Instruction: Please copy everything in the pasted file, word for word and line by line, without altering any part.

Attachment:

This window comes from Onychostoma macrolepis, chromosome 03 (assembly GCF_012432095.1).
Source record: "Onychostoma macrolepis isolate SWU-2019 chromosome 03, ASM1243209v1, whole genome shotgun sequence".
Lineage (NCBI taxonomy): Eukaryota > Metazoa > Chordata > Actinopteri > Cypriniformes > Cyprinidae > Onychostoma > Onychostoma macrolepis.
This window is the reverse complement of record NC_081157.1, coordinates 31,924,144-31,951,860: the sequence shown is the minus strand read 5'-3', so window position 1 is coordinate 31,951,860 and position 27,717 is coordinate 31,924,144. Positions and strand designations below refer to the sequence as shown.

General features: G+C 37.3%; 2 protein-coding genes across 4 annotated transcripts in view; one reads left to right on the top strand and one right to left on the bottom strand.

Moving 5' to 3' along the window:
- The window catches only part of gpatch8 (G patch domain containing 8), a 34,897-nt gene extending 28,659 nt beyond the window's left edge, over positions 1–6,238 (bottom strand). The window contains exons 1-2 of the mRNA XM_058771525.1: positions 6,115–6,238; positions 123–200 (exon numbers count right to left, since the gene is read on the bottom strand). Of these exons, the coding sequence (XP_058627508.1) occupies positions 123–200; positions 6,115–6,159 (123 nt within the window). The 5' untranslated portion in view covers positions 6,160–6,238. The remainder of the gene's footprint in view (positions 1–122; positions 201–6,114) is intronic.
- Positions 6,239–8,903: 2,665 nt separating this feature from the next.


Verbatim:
This window comes from Onychostoma macrolepis, chromosome 03 (assembly GCF_012432095.1).
Source record: "Onychostoma macrolepis isolate SWU-2019 chromosome 03, ASM1243209v1, whole genome shotgun sequence".
Lineage (NCBI taxonomy): Eukaryota > Metazoa > Chordata > Actinopteri > Cypriniformes > Cyprinidae > Onychostoma > Onychostoma macrolepis.
This window is the reverse complement of record NC_081157.1, coordinates 31,924,144-31,951,860: the sequence shown is the minus strand read 5'-3', so window position 1 is coordinate 31,951,860 and position 27,717 is coordinate 31,924,144. Positions and strand designations below refer to the sequence as shown.

General features: G+C 37.3%; 2 protein-coding genes across 4 annotated transcripts in view; one reads left to right on the top strand and one right to left on the bottom strand.

Moving 5' to 3' along the window:
- The window catches only part of gpatch8 (G patch domain containing 8), a 34,897-nt gene extending 28,659 nt beyond the window's left edge, over positions 1–6,238 (bottom strand). The window contains exons 1-2 of the mRNA XM_058771525.1: positions 6,115–6,238; positions 123–200 (exon numbers count right to left, since the gene is read on the bottom strand). Of these exons, the coding sequence (XP_058627508.1) occupies positions 123–200; positions 6,115–6,159 (123 nt within the window). The 5' untranslated portion in view covers positions 6,160–6,238. The remainder of the gene's footprint in view (positions 1–122; positions 201–6,114) is intronic.
- Positions 6,239–8,903: 2,665 nt separating this feature from the next.